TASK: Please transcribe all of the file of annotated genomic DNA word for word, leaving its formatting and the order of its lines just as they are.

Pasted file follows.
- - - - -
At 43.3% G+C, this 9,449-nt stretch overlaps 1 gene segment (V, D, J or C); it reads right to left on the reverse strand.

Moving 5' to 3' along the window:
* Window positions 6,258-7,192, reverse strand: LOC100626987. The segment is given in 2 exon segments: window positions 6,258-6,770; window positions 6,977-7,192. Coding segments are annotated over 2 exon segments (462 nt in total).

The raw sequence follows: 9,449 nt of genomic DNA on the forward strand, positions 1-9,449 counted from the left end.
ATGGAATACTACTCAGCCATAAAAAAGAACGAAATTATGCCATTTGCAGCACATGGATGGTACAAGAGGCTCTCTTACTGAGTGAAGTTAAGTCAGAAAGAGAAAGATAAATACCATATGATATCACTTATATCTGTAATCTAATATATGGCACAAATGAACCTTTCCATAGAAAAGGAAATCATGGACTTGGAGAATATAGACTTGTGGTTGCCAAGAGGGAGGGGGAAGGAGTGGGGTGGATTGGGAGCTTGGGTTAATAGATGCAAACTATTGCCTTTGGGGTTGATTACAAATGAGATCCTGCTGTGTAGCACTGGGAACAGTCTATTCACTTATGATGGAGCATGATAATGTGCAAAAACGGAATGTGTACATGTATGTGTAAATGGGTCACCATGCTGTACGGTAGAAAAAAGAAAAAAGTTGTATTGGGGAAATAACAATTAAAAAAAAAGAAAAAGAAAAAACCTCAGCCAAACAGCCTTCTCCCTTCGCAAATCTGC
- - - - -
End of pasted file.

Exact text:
At 43.3% G+C, this 9,449-nt stretch overlaps 1 gene segment (V, D, J or C); it reads right to left on the reverse strand.

Moving 5' to 3' along the window:
* Window positions 6,258-7,192, reverse strand: LOC100626987. The segment is given in 2 exon segments: window positions 6,258-6,770; window positions 6,977-7,192. Coding segments are annotated over 2 exon segments (462 nt in total).

The raw sequence follows: 9,449 nt of genomic DNA on the forward strand, positions 1-9,449 counted from the left end.
ATGGAATACTACTCAGCCATAAAAAAGAACGAAATTATGCCATTTGCAGCACATGGATGGTACAAGAGGCTCTCTTACTGAGTGAAGTTAAGTCAGAAAGAGAAAGATAAATACCATATGATATCACTTATATCTGTAATCTAATATATGGCACAAATGAACCTTTCCATAGAAAAGGAAATCATGGACTTGGAGAATATAGACTTGTGGTTGCCAAGAGGGAGGGGGAAGGAGTGGGGTGGATTGGGAGCTTGGGTTAATAGATGCAAACTATTGCCTTTGGGGTTGATTACAAATGAGATCCTGCTGTGTAGCACTGGGAACAGTCTATTCACTTATGATGGAGCATGATAATGTGCAAAAACGGAATGTGTACATGTATGTGTAAATGGGTCACCATGCTGTACGGTAGAAAAAAGAAAAAAGTTGTATTGGGGAAATAACAATTAAAAAAAAAGAAAAAGAAAAAACCTCAGCCAAACAGCCTTCTCCCTTCGCAAATCTGC